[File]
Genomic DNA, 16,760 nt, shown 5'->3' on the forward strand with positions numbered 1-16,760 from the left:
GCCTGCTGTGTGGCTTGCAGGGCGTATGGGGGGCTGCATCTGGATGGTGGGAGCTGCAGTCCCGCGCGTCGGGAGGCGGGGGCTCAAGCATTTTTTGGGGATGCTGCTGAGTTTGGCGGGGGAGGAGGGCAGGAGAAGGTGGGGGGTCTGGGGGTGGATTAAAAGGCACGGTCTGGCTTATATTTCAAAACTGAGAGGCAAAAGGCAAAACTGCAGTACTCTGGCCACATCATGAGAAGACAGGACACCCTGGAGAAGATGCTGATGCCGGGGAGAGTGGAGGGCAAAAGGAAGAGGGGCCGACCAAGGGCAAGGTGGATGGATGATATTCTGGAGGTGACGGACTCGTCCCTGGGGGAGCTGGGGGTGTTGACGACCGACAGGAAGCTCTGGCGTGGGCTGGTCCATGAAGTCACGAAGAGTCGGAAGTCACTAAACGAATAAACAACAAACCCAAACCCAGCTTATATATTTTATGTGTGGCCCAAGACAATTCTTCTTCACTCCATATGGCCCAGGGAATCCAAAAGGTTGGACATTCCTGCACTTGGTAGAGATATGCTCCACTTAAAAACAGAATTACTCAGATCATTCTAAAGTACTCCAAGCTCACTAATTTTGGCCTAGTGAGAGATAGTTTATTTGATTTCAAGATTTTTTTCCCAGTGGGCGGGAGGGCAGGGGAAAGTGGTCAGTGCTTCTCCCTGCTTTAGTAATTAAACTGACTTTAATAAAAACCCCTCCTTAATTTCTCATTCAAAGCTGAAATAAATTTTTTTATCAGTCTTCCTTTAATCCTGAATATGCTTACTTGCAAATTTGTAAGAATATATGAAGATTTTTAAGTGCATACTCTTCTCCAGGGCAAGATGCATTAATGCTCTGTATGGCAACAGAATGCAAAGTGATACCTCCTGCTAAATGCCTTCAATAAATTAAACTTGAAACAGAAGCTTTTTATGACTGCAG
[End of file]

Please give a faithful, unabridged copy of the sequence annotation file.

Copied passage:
Genomic DNA, 16,760 nt, shown 5'->3' on the forward strand with positions numbered 1-16,760 from the left:
GCCTGCTGTGTGGCTTGCAGGGCGTATGGGGGGCTGCATCTGGATGGTGGGAGCTGCAGTCCCGCGCGTCGGGAGGCGGGGGCTCAAGCATTTTTTGGGGATGCTGCTGAGTTTGGCGGGGGAGGAGGGCAGGAGAAGGTGGGGGGTCTGGGGGTGGATTAAAAGGCACGGTCTGGCTTATATTTCAAAACTGAGAGGCAAAAGGCAAAACTGCAGTACTCTGGCCACATCATGAGAAGACAGGACACCCTGGAGAAGATGCTGATGCCGGGGAGAGTGGAGGGCAAAAGGAAGAGGGGCCGACCAAGGGCAAGGTGGATGGATGATATTCTGGAGGTGACGGACTCGTCCCTGGGGGAGCTGGGGGTGTTGACGACCGACAGGAAGCTCTGGCGTGGGCTGGTCCATGAAGTCACGAAGAGTCGGAAGTCACTAAACGAATAAACAACAAACCCAAACCCAGCTTATATATTTTATGTGTGGCCCAAGACAATTCTTCTTCACTCCATATGGCCCAGGGAATCCAAAAGGTTGGACATTCCTGCACTTGGTAGAGATATGCTCCACTTAAAAACAGAATTACTCAGATCATTCTAAAGTACTCCAAGCTCACTAATTTTGGCCTAGTGAGAGATAGTTTATTTGATTTCAAGATTTTTTTCCCAGTGGGCGGGAGGGCAGGGGAAAGTGGTCAGTGCTTCTCCCTGCTTTAGTAATTAAACTGACTTTAATAAAAACCCCTCCTTAATTTCTCATTCAAAGCTGAAATAAATTTTTTTATCAGTCTTCCTTTAATCCTGAATATGCTTACTTGCAAATTTGTAAGAATATATGAAGATTTTTAAGTGCATACTCTTCTCCAGGGCAAGATGCATTAATGCTCTGTATGGCAACAGAATGCAAAGTGATACCTCCTGCTAAATGCCTTCAATAAATTAAACTTGAAACAGAAGCTTTTTATGACTGCAG